Machine learning approaches towards understanding movement planning in naturalistic settings

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A central question in neuroscience is how the brain plans movements. Here, I apply neural data analysis and machine learning methods to better understand both eye and arm movement planning, in particular focusing on naturalistic settings. First, I built encoding models to investigate the factors that led to neural activity in macaque Frontal Eye Field (FEF) during a natural scene search task (Ch. 2,3,4). One central finding was that FEF neurons did not represent task-relevant visual features within natural scenes. Another central finding was that separate populations of neurons represented preliminary and definitive plans for movement. The neurons that represented preliminary plans represented the probabilities of potential upcoming saccades. I found similar characteristics in dorsal premotor cortex, where populations of neurons represented the probability distributions of possible upcoming reaches (Ch. 5). Finally, I compared many different methods for neural decoding to demonstrate that modern machine learning methods lead to performance improvements, even for limited amounts of data (Ch. 6). Overall, I have provided insights into neural activity across a wide range of motor behaviors in more naturalistic settings, and have demonstrated the value of using machine learning methods within neuroscience.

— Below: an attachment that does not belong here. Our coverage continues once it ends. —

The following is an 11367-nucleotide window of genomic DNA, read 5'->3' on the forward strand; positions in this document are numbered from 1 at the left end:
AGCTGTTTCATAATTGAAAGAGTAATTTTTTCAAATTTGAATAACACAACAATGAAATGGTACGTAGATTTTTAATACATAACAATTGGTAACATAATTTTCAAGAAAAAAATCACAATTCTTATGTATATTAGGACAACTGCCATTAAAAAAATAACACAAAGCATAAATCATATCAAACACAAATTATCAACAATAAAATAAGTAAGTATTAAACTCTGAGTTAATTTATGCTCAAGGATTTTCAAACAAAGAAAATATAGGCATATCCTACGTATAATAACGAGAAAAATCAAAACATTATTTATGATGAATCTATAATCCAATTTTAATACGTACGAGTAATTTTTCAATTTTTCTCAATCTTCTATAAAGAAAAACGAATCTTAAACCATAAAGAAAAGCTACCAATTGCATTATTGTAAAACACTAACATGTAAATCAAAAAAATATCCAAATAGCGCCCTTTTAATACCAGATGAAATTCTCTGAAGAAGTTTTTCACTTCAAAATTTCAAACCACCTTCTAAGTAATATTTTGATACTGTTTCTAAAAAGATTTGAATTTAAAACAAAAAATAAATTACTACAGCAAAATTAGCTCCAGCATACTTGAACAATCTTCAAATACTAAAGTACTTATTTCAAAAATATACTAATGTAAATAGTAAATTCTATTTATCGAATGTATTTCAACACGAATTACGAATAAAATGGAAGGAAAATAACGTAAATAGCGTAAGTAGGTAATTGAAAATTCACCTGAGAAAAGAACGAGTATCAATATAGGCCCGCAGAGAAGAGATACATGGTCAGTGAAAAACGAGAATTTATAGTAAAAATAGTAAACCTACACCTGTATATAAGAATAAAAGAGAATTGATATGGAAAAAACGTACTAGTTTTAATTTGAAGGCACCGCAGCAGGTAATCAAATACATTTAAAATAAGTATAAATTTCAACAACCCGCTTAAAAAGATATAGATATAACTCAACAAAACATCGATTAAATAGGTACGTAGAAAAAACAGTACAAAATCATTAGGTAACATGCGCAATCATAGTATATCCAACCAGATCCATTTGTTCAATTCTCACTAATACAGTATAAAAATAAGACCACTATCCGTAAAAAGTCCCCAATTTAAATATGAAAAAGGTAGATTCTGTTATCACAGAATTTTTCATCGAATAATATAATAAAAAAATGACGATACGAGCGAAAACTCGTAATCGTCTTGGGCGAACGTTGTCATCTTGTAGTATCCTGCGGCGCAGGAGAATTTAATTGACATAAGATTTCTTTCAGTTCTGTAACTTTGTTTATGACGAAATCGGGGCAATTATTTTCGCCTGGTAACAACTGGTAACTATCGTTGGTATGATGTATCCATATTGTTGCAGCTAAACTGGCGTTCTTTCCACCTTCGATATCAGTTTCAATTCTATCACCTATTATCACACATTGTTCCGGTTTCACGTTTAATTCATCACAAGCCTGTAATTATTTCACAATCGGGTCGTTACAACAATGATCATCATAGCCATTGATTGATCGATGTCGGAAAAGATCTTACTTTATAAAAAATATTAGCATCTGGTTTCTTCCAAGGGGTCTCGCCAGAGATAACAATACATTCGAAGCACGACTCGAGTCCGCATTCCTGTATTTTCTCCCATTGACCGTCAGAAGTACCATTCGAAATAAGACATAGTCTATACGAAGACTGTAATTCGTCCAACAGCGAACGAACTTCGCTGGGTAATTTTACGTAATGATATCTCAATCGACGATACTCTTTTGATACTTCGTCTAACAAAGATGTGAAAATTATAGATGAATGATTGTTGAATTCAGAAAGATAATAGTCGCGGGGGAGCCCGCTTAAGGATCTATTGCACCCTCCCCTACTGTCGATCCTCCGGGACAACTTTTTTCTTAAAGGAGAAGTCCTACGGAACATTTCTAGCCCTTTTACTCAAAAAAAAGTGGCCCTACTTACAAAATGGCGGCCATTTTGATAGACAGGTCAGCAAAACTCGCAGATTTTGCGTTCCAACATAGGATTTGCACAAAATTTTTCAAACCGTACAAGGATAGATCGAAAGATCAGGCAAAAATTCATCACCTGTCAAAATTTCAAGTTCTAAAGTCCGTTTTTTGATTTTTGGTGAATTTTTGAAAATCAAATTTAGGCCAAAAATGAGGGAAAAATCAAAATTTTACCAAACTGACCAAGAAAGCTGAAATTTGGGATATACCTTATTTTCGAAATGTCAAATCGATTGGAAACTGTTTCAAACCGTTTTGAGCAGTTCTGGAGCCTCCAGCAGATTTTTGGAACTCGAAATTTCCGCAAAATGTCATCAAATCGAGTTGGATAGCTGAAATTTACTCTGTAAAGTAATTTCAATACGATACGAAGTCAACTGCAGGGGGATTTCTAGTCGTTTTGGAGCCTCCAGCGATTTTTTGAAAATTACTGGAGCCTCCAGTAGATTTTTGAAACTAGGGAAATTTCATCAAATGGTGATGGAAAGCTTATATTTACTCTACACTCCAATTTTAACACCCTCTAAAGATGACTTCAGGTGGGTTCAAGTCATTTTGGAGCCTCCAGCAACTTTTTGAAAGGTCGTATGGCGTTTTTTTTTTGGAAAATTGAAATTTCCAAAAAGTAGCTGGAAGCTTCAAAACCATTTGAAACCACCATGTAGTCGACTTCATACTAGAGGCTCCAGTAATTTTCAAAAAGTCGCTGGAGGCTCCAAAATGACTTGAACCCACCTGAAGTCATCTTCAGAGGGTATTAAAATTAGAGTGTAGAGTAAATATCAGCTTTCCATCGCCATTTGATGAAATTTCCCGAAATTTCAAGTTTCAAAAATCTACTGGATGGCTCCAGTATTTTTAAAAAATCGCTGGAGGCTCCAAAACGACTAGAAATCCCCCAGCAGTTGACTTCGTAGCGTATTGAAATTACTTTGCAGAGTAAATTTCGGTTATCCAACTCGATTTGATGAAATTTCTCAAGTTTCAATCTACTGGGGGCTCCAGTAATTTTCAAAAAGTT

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  • 02/22/2019
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